Liqueur Glossary (Part One) Glorious Liqueurs
Alize: An opaque orange liqueur with the pronounced, fresh flavor of
passion fruit blended with Cognac. It adds a brilliant note to orange
Anisette: Flavored with licorice-like anise, a clear or red liqueur
that's often splashed into a cup of espresso coffee.
Amaretto di Saronno: Deriving its bitter almond flavor from apricot
pits (like amaretti cookies), a honey-colored liqueur.
B & B: Proprietary name for a blend of Benedictine and brandy. Owing
to the brandy, this is less sweet than many of liqueurs.
Benedictine: Infused with herbs, plants, and peels, this amber liquid
was created by Benedictine monks in the sixteenth century. Its mildly
medicinal flavor is not to everyone's liking.
Chambord: A luscious, fragrant raspberry and honey liqueur that is
Chartreuse: Available in green (110 proof), yellow (80 proof), an
dALC (108 proof and rarely available) varieties, this liqueur is
reportedly fortified with a mysterious blend of 130 alpine herbs.
Like Benedictine, it is created by monks, this time Carthusian monks
from La Grande Chartreuse near Grenoble, France. This is the only
liqueur to have a color named after it, but that still does not make
it the most appealing flavor to all palates.
Cherry Herring: This is the proprietary name for a Danish cherry
liqueur. It is faintly reminiscent of cherry coffee syrup, but
surprisingly appealing nonetheless.
Cherry Suisse: From the manufacturers of Vandermint comes this
liqueur with the flavors of a chocolate-covered cherry. Delicious
over cherry ice cream, garnished with chocolate curls.
Cointreau: This classic French liqueur blends sweet and bitter
Mediterranean and tropical orange peels. It tastes slightly less
sweet than Grand Marnier.
Creme de cacao: Available in white and brown varieties, which have
the same taste, this is an appealing liqueur that blends the flavor
of cocoa beans with a touch of vanilla. The white variety is used
with green creme de menthe, to create Grasshoppers.
Creme de cassis: This garnet colored liqueur is made from black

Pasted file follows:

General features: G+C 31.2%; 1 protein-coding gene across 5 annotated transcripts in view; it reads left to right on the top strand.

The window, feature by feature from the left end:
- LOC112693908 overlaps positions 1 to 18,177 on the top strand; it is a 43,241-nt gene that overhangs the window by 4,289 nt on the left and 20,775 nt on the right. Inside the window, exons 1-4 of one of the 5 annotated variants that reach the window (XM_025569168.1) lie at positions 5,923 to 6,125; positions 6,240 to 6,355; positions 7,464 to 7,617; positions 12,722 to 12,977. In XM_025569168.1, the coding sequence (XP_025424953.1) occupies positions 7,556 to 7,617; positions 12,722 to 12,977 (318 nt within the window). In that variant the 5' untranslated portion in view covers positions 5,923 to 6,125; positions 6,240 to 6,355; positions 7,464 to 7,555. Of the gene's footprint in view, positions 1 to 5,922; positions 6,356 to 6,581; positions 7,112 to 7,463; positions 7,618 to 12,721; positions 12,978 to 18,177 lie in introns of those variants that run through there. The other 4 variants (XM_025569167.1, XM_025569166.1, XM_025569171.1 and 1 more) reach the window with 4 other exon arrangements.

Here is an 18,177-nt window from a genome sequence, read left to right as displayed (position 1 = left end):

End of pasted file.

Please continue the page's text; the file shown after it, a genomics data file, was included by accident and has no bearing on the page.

currants, primarily around the Dijon region of France. It is unusual
among liqueurs in that it's used as an aperitif, Kir, which combines
white wine with a splash of cassis.
Creme de menthe: The white and green varieties of this mouthwash-like
liqueur have the same flavor. Distilled from several varieties of mint,
notably peppermint, this liqueur is particularly refreshing when
poured over a glass of crushed ice.
Curacao: From the Dutch West Indies comes this orange-flavored
liqueur that is sometimes colored swimming-pool blue. Lower in proof
than Triple Sec, it's flavored with dried peel from local green
Drambuie: Proprietary brand name for a Scotch whisky-based liqueur
flavored with heather honey and spices. The national liqueur of
Eggnog: A thick, creamy egg-based liqueur, often made in Holland.
Fraise des bois: Flavored with wild strawberries, an intensely true-to
Framboise: Raspberry-flavored liqueur, similar to cassis.
Frangelico: So purely flavored, you'll think you're drinking liquid
hazelnuts! Named for the hermit who supposedly crafted the recipe
using wild hazelnuts.
Fruit liqueurs: Flavored and colored with the fruit of choice, these
are lower proof and sweeter than comparable fruit flavored brandies.
Fruit Brandies: Like fruit liqueurs, flavored and colored with the
fruit of choice. In this case, however, always 70 proof.
Continued in part two.
New Country Fare: Glorious Liqueurs Edited by Mary Aurea Morris ISBN:
0-9627403-1-4 Formatted by Carolyn Shaw 3-96..
From: Carolyn Shaw Date: 04-12-96 (02:41) Winquest
Pc (312) Gourmet